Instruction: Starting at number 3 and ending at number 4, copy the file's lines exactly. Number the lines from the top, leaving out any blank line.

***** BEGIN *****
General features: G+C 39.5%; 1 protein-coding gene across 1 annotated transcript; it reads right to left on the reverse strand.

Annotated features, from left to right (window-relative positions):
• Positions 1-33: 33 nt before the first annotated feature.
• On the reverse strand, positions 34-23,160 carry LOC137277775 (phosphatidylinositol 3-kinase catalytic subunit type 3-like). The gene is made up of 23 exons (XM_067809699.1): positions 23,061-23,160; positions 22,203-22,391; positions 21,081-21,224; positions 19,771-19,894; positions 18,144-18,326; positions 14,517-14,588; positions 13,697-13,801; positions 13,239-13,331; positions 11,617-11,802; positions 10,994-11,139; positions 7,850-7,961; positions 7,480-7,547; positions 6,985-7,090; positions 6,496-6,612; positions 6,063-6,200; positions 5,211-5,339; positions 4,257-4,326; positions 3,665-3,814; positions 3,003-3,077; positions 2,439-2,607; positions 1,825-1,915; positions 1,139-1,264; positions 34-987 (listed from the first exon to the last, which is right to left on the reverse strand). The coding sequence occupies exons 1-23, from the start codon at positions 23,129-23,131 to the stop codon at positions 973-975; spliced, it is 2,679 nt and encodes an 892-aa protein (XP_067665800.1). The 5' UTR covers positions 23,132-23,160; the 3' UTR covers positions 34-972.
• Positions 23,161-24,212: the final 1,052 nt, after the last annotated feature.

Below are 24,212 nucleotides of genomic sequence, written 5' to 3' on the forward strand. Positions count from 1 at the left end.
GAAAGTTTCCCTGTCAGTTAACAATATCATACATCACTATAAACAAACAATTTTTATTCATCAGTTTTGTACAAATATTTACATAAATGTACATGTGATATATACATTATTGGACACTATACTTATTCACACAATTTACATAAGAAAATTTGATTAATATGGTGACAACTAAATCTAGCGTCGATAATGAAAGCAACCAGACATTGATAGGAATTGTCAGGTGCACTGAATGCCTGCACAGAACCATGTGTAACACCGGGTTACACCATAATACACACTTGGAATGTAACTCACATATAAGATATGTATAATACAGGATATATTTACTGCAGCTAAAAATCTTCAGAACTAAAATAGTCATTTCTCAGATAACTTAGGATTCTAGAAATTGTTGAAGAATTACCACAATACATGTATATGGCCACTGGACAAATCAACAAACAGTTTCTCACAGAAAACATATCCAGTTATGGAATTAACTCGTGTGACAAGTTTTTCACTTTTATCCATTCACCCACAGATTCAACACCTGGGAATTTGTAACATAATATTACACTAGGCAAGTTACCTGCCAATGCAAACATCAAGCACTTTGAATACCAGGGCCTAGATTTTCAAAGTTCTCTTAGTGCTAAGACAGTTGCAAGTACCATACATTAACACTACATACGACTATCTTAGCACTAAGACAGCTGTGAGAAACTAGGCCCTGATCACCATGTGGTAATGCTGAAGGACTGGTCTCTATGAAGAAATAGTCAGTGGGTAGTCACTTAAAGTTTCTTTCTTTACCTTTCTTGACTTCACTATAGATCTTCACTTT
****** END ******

• Positions 1-33: 33 nt before the first annotated feature.
• On the reverse strand, positions 34-23,160 carry LOC137277775 (phosphatidylinositol 3-kinase catalytic subunit type 3-like). The gene is made up of 23 exons (XM_067809699.1): positions 23,061-23,160; positions 22,203-22,391; positions 21,081-21,224; positions 19,771-19,894; positions 18,144-18,326; positions 14,517-14,588; positions 13,697-13,801; positions 13,239-13,331; positions 11,617-11,802; positions 10,994-11,139; positions 7,850-7,961; positions 7,480-7,547; positions 6,985-7,090; positions 6,496-6,612; positions 6,063-6,200; positions 5,211-5,339; positions 4,257-4,326; positions 3,665-3,814; positions 3,003-3,077; positions 2,439-2,607; positions 1,825-1,915; positions 1,139-1,264; positions 34-987 (listed from the first exon to the last, which is right to left on the reverse strand). The coding sequence occupies exons 1-23, from the start codon at positions 23,129-23,131 to the stop codon at positions 973-975; spliced, it is 2,679 nt and encodes an 892-aa protein (XP_067665800.1). The 5' UTR covers positions 23,132-23,160; the 3' UTR covers positions 34-972.